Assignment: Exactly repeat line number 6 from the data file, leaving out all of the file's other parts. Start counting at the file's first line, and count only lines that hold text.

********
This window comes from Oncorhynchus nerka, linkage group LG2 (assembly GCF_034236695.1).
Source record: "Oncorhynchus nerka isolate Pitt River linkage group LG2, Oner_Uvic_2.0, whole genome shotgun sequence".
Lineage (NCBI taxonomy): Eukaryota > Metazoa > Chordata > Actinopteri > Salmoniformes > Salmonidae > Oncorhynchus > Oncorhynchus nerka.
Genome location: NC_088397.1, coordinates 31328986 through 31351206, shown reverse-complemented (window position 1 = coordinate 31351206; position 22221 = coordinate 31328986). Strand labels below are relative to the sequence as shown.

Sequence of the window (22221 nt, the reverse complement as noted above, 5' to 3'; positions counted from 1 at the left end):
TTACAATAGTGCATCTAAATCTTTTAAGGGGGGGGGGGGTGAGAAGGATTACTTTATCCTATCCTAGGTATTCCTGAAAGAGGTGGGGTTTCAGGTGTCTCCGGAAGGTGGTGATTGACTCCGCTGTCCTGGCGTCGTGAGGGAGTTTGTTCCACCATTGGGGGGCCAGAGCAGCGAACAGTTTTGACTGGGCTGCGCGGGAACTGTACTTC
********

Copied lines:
TTACAATAGTGCATCTAAATCTTTTAAGGGGGGGGGGGGTGAGAAGGATTACTTTATCCTATCCTAGGTATTCCTGAAAGAGGTGGGGTTTCAGGTGTCTCCGGAAGGTGGTGATTGACTCCGCTGTCCTGGCGTCGTGAGGGAGTTTGTTCCACCATTGGGGGGCCAGAGCAGCGAACAGTTTTGACTGGGCTGCGCGGGAACTGTACTTC